Munich Personal RePEc Archive

Impacts of COVID-19 on Coastal Tourism in Maine: Evidence from Bar Harbor

Gabe, Todd (2021): Impacts of COVID-19 on Coastal Tourism in Maine: Evidence from Bar Harbor.

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Abstract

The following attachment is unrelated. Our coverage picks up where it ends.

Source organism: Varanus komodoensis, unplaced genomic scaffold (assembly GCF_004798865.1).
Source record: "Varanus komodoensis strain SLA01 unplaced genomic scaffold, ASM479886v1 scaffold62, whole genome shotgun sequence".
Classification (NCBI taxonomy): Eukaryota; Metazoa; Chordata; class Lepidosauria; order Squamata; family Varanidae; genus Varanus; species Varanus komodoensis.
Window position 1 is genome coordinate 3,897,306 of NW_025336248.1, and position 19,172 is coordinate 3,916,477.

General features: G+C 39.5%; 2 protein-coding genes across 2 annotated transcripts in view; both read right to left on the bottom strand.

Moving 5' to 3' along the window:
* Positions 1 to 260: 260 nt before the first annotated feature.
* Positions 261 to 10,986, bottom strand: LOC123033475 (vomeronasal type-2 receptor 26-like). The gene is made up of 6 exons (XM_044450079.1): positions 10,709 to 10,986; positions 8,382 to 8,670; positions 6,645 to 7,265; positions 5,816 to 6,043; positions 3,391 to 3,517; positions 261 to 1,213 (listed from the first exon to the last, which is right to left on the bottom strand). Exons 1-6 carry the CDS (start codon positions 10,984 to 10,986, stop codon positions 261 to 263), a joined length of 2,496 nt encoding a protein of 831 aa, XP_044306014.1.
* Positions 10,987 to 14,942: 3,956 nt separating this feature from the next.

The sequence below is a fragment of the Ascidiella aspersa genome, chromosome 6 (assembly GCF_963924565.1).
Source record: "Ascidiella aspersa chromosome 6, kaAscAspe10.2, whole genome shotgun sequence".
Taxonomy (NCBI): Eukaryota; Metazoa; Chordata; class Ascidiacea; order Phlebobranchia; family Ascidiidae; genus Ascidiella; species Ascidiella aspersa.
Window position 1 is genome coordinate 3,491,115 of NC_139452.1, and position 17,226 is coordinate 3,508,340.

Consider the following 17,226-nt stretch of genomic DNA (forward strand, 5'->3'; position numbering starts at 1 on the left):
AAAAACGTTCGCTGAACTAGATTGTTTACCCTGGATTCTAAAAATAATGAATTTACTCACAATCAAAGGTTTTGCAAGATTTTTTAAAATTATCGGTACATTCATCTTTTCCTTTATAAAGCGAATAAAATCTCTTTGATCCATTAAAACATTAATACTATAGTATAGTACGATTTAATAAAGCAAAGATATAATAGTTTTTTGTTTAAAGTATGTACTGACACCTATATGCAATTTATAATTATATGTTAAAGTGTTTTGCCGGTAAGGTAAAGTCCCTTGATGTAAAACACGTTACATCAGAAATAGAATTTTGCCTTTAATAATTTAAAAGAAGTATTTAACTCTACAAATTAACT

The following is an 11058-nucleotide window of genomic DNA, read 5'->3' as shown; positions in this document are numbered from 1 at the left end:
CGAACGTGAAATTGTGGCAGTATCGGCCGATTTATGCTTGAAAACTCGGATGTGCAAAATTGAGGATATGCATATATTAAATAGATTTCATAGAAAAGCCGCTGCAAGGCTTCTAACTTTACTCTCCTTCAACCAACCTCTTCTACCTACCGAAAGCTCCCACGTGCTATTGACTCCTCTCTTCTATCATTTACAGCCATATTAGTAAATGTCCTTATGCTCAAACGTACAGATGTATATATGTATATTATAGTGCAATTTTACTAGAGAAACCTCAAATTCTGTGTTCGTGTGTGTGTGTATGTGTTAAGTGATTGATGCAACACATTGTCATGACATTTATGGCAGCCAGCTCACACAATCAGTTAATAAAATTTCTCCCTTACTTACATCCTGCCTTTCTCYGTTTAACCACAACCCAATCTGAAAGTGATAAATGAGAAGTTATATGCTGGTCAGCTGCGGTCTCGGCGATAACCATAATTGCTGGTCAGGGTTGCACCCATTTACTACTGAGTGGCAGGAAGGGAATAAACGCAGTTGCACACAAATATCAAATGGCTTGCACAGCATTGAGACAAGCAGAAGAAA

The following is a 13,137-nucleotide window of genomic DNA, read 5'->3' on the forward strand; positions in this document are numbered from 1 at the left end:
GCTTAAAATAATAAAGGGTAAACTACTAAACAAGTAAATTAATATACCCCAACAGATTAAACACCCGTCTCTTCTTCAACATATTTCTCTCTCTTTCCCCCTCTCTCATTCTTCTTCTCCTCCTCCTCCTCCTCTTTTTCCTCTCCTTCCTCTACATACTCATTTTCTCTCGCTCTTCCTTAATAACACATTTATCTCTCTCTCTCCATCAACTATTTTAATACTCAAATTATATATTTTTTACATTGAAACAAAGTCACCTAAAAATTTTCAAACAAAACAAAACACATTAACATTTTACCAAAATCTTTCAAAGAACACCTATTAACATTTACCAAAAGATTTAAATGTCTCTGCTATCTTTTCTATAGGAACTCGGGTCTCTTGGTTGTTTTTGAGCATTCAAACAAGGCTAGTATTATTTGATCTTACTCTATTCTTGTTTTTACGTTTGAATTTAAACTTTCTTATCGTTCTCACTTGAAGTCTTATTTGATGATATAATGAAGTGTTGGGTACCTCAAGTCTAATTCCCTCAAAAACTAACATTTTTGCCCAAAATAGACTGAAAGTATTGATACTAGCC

This paper examines the effects of COVID-19 on coastal tourism in Bar Harbor, Maine, which was among the hardest hit regions statewide. The impacts of COVID-19 on Bar Harbor’s restaurant sector are separated into those related to the reduction in overnight tourists, the decrease in the recreational activities of day visitors and local residents (e.g., Acadia National Park users), the cancellation of cruise ship visits, and the nationwide decline in hospitality sales due to the COVID-19 shutdown. In July, which is during Bar Harbor’s peak tourist season, 52 percent of the area’s 2019 to 2020 year-over-year reduction in restaurant sales is due to the decrease in overnight visitors. In October, the decrease in overnight visitors explains only about 8 percent of the 2019 to 2020 year-over-year loss of restaurant sales, while the cancellation of cruise ships accounted for 47 percent of the impact on restaurant sales during this peak month for ships. Across all of 2020, Bar Harbor’s loss of overnight visitors explains 40 percent of the area’s reduction in restaurant sales, 35 percent of the decline is due to the nationwide impact of the pandemic and shutdown, 14 percent is related to the decrease in the recreational activities of day visitors and local residents, and the cancellation of cruise ships explains 11 percent of Bar Harbor’s loss of restaurant sales between 2019 and 2020. Knowing more about the channels by which COVID-19 impacted hospitality in Bar Harbor can help state and local officials with recovery efforts and support tourism along the Maine coast.

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